United Republic of Tanzania

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    Data & Statistics

    tza
    Total population (2015) 53,470,000
    Gross national income per capita (PPP international $, 2013) 1
    Life expectancy at birth m/f (years, 2015) 60/64
    Probability of dying under five (per 1 000 live births, 0) n/a
    Probability of dying between 15 abd 60 years m/f (per 1 000 population, 2013) 311/245
    Total expenditure on health per capita (Intl $, 2014) 137
    Total expenditure on health as % of GDP (2014) 5.6

    View more Data & Statistics

    Country Health Topics

    The United Republic of Tanzania country health profiles provide an overview of the situation and trends of priority health problems and the health systems profile, including a description of institutional frameworks, trends in the national response, key issues and challenges. They promote evidence-based health policymaking through a comprehensive and rigorous analysis of the dynamics of the health situation and health system in the country.

    • Health Financing

       

      The way the health system is financed and organized is a key determinant of population health and well-being. Health financing has become a central issue in Tanzania as the government seeks to improve its health system, with policy debates covering the questions of how funds should be raised, how they should be pooled to spread risks, and how they should be used to provide the services and programmes needed by their populations.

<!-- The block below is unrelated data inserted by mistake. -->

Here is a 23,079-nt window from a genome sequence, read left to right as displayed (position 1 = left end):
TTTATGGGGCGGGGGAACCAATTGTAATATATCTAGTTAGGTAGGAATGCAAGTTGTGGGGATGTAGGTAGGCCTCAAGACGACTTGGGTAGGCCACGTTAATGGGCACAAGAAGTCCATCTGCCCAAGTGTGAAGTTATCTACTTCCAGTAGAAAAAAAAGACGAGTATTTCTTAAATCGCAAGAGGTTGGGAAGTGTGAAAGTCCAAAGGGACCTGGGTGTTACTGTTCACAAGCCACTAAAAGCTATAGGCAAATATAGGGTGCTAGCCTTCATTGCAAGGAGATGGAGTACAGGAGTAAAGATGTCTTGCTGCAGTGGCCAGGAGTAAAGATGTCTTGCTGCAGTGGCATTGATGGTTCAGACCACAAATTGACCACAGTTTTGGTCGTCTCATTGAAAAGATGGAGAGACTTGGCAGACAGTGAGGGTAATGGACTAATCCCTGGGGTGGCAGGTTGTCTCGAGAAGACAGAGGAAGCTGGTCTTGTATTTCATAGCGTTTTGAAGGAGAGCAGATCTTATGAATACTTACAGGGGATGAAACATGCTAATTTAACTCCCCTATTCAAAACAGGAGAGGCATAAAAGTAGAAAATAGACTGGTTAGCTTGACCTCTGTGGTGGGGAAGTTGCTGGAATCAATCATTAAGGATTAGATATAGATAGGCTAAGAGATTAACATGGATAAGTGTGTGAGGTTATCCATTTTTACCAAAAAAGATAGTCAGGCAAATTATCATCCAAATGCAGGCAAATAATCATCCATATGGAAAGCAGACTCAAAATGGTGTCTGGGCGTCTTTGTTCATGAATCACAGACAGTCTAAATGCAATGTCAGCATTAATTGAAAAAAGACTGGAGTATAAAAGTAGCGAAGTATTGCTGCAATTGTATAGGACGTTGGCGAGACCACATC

The level of spending is still insufficient to ensure equitable access to basic and essential health services and interventions, so the major concern is to ensure adequate mobilization and equitable resource allocation for health.

      External sources have recently provided substantial increases in resources for selected health interventions, leading to increased attention focuses on how to sustain such increased expenditure over time. Health costs have been rising rapidly and a dominant concern is to make tough priorities in health spending at the same time reduce the rate of growth of health expenditure while maintaining the quality of the health system.

      The current health financing options are not effectively offering social protection. The government is concerned in ensuring that the resources available to health are used efficiently and that they are distributed equitably, yet disparities in access to services between rural and urban areas and between the sex's remains in many settings.

      Health financing heavily relies on out-of-pocket payments, placing large, sometimes catastrophic, financial burdens on households who can be pushed into poverty, or further into poverty, as a result. Moreover, the need to make such payments prevents people, especially those who are poor, from obtaining necessary care.

       

    • Immunization and Vaccination Development

       

      The immunization programme in Tanzania has as its goal reduction in morbidity and mortality due to vaccine preventable diseases. The programme’s broad areas of activity are in routine immunization service delivery, disease surveillance and coordination of supplementary immunization activities.